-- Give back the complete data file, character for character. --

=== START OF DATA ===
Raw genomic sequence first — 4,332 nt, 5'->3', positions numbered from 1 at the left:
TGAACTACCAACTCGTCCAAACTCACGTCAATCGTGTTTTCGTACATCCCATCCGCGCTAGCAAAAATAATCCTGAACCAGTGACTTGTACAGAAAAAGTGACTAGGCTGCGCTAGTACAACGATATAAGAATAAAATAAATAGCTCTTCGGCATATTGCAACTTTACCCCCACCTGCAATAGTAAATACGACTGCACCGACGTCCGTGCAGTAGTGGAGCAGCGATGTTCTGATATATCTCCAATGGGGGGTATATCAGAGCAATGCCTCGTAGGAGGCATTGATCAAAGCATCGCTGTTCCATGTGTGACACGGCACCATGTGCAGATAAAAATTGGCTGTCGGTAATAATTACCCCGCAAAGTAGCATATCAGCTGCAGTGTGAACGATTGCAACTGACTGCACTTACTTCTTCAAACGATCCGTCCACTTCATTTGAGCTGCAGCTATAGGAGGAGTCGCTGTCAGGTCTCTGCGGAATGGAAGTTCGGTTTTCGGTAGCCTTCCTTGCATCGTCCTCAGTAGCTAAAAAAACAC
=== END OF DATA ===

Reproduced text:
Raw genomic sequence first — 4,332 nt, 5'->3', positions numbered from 1 at the left:
TGAACTACCAACTCGTCCAAACTCACGTCAATCGTGTTTTCGTACATCCCATCCGCGCTAGCAAAAATAATCCTGAACCAGTGACTTGTACAGAAAAAGTGACTAGGCTGCGCTAGTACAACGATATAAGAATAAAATAAATAGCTCTTCGGCATATTGCAACTTTACCCCCACCTGCAATAGTAAATACGACTGCACCGACGTCCGTGCAGTAGTGGAGCAGCGATGTTCTGATATATCTCCAATGGGGGGTATATCAGAGCAATGCCTCGTAGGAGGCATTGATCAAAGCATCGCTGTTCCATGTGTGACACGGCACCATGTGCAGATAAAAATTGGCTGTCGGTAATAATTACCCCGCAAAGTAGCATATCAGCTGCAGTGTGAACGATTGCAACTGACTGCACTTACTTCTTCAAACGATCCGTCCACTTCATTTGAGCTGCAGCTATAGGAGGAGTCGCTGTCAGGTCTCTGCGGAATGGAAGTTCGGTTTTCGGTAGCCTTCCTTGCATCGTCCTCAGTAGCTAAAAAAACAC